‘Loopers’: Bill Murray tips his cap to caddies in a lively, respectful documentary

The ‘‘Caddyshack’’ star plays it straight (mostly) while narrating this salute to the unsung heroes of the golf course.

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Bill Murray competes at the BMW Championship Pro-Am in Lake Forest in 2015.

Gravitas Ventures

The boxer has his trainer in the corner and the QB has his offensive coordinator on the sideline and the pitcher has a coach who occasionally visits the mound — but the caddie is with the golfer literally every step of the way for all 18 holes.

Carrying the clubs. Discussing the layout of the course. Offering advice when asked for it.

There’s no sports relationship quite like the golfer-caddie dynamic, and as narrator Bill Murray (who else?) says in the documentary “Loopers: The Caddie’s Long Walk,” it’s finally time for the story of the golf caddie to be told.

‘Loopers: The Caddie’s Long Walk’


Gravitas Ventures presents a documentary directed by Jason Baffa. Rated PG (for some suggestive/rude humor, mild thematic elements and smoking images). Running time: 80 minutes. Now showing at local theaters and on demand.

Other than a couple of sly voice-over quips and a brief onscreen appearance at the Golf Caddie Hall of Fame in 2015, Murray plays it straight as the narrator, demonstrating true respect for the honorable vocation of caddying.

Director Jason Baffa introduces us to a number of colorful characters, including Teddy Julian, who started caddying at Ballybunion, Ireland, in 1975. Julian talks about the importance of having a local caddie who knows the course inside and out, thus giving an edge to first-time visitors, and recites the three rules of being a caddie:

“Show up, keep up, shut up.”

Unless, of course, the golfer wants your advice, or simply wants to liven up the round with a steady stream of conversation, whether it’s about golf or life.


Caddie Quincy Slaughter as seen in “Loopers: The Caddie’s Long Walk.”

Gravitas Ventures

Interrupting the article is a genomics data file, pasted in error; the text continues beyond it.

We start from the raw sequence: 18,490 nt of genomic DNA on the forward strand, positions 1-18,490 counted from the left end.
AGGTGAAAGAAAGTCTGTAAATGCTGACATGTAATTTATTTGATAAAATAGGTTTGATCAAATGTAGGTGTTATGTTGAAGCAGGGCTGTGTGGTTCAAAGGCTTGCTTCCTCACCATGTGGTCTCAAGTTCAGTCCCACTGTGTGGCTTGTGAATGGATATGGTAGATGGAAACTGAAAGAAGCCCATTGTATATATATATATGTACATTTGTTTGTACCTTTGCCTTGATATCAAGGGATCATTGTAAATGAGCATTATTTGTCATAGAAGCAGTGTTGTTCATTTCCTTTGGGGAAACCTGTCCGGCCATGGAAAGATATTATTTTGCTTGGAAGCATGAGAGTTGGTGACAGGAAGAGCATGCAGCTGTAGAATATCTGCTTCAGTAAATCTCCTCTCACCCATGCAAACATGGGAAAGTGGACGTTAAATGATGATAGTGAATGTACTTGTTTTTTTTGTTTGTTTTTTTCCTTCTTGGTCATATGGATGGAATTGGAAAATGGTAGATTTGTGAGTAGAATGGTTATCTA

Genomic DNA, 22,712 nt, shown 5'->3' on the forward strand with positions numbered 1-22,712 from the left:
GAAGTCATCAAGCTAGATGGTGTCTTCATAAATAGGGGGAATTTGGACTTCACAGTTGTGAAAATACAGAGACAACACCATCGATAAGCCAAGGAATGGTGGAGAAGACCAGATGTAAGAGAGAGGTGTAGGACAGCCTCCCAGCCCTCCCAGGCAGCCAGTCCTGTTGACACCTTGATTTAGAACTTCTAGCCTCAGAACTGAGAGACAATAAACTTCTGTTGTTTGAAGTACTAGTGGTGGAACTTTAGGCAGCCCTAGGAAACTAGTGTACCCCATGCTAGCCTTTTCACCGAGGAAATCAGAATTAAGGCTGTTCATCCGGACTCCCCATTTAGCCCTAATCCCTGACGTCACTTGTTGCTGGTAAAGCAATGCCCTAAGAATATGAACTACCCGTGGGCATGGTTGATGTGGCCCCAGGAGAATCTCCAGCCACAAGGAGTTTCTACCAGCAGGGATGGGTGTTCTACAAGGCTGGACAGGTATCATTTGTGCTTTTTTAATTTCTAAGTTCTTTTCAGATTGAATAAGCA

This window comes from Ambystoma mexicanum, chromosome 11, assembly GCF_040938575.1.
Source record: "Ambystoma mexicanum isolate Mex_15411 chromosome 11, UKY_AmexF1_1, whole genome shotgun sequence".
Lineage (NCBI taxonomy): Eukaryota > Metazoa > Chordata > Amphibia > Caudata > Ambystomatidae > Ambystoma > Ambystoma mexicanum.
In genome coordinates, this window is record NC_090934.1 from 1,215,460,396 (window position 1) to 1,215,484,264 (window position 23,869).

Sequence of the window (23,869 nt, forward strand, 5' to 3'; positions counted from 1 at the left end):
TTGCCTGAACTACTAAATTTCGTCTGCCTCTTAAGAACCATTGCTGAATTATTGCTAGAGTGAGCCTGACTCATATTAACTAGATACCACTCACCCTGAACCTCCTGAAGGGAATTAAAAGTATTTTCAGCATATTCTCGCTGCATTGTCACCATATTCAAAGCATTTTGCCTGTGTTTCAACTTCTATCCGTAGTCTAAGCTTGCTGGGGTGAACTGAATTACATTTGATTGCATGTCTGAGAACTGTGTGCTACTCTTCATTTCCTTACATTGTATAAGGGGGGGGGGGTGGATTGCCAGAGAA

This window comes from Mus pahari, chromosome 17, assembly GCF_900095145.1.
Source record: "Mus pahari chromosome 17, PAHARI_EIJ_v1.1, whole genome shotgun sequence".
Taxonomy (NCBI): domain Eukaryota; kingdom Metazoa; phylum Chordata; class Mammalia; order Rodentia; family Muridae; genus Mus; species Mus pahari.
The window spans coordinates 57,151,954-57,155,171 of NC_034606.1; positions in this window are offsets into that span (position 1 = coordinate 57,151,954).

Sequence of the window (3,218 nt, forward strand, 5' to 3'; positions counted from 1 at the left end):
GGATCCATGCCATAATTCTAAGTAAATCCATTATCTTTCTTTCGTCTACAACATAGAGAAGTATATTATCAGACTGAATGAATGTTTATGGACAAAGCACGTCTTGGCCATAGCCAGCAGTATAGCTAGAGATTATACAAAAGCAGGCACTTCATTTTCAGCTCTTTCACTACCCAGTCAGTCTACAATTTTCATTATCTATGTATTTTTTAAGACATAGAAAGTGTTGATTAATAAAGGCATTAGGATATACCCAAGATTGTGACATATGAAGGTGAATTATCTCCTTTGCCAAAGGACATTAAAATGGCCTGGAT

In a nifty touch, Baffa utilizes Monty Python-esque graphics as Murray talks about the history of golf, including the myth about how Mary Queen of Scots arrived from France with her cadet, or caddie, and reportedly played golf just days after her husband’s death — which led to her getting beheaded. (Onscreen: animation of Mary’s head getting lopped off and dropping into the hole.)

“If true, certainly a testament to the lady’s focus and competitive fire,” notes Murray.

We see the evolution of caddies from an “unruly, unkempt, low-rent bunch” in the 19th century to the fine young (and older) men and women who take their work seriously and have benefitted from programs such as the Evans Scholars Foundation in the northwest suburban village of Golf (yep, Golf), which has helped more than 10,000 caddies graduate from college since 1930.

At times “Loopers” will come across as overly basic for the enthusiastic golfer, but for a non-golfer such as myself, it helps to learn information such as, “A links golf course is a course built on dunes and sand.” Oh!

And as a veteran caddie says, “You cannot trust your eyes on a links golf course,” meaning the savvy caddie is more important than ever.

Tom Watson talks about caddie Alfie Fyles, who helped him win five British Opens in just nine years. We get some great historical footage of Arnold Palmer and his caddie Nathaniel “Iron Man” Avery, who caddied for all four of Palmer’s Masters victories.

A story that could make for a feature film: In 1989, the demanding, temperamental Nick Faldo partnered with Fanny Sunesson, the only female caddie on the tour — and it turned out to be a professional match made in golf heaven.


Caddie Fanny Sunesson assists golfer Nick Faldo during the European Tour’s Volvo PGA Championship in 2004 at Wentworth Golf Club in Virginia Water, England.

Rebecca Naden/PA

And of course we see Tiger Woods, who in the words of veteran sportswriter Rick Reilly “doubled the crowds, doubled the money and, consequently, doubled the money for caddies.”

These days, the top caddies are semi-famous in their own right and can pull in serious dough. (Michael Greller, Jordan Spieth’s caddie, made more than $1 million in 2015 and 2017).

For most caddies, however, it’s about grinding it out, and learning from the game.

“When I first started,” says Murray, “I got three dollars a bag. But then they bumped it to $3.50. And then they bumped it to four! So, the money got out of control.”

And then Murray turns serious and says, “For myself, I learned a lot [from caddying] about how you’re supposed to treat people.”

Cinderella story. It’s in the hole.

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